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    If a patient wants pain medication I give it to them. If a pt is painful they deserve pain control. If they are a "drug seeker" it is not my job to "change" them and in the amount of time they spend in acute care it isn't possible anyway. The only thing I consider is if the person is to be discharged the following day I try very hard to use every other intervention I can besides giving IV pain medication as they need oral pain control to discharge.
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    Quote from Mommy&RN
    The biggest complaint that I have is when a pt is on chronic pain management. Then we admit them to the hospital or they have surgery, then give the pt less or the same as their maintenance dosage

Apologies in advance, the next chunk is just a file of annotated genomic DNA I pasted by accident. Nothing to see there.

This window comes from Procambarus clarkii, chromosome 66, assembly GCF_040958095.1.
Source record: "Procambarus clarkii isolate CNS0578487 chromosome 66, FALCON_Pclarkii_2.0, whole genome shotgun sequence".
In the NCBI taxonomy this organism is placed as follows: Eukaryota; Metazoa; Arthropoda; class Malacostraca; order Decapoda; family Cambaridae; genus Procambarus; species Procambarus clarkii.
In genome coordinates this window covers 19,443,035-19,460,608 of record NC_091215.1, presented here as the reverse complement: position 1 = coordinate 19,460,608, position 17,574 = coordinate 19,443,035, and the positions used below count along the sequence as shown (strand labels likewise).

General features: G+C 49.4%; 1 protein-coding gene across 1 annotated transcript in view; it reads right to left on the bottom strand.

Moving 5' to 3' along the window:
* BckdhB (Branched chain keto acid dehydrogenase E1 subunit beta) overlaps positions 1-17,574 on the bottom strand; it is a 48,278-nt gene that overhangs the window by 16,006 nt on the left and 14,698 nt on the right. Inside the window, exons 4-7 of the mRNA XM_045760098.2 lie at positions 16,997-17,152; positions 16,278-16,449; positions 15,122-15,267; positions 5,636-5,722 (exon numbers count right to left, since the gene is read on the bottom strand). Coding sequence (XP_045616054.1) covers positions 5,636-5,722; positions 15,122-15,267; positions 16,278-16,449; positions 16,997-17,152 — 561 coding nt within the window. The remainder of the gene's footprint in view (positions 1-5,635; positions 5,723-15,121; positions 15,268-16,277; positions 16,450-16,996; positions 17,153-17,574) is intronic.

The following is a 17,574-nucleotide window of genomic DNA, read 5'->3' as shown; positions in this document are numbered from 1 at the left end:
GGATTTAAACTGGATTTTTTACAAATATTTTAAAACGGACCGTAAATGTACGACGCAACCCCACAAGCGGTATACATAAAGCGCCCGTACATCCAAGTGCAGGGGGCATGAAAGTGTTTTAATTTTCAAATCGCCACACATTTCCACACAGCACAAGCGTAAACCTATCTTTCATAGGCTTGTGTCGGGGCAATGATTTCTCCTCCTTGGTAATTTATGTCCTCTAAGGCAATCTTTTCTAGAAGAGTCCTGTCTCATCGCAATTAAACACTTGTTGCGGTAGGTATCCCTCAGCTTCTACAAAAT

My other one is they suddenly cancel antidepressant or anxiolytics. Withdrawal cold turkey from those meds is BRUTAL!
    YES! They always do this. At home they were taking two percocet 10's for fifty years. Now you've ripped apart their body and ordered two norco 5's. Not going to cut it. I'll be paging your rumpus all night.

    Loved the patient who would take two norco 10's every hour at home. He would fall asleep with a heating pad on his back and was too sedated to feel his skin being burned by the pad, leaving burn scars all over his back.

    When he came in for his lumbar fusion, it was pretty much impossible to get his pain under control and he didn't understand why he couldn't have norco every hour. When I paged the doctor for additional IV pain medication, the physician said, "he's a drug addict, I'm not ordering anything else." Made for a great shift. NOT.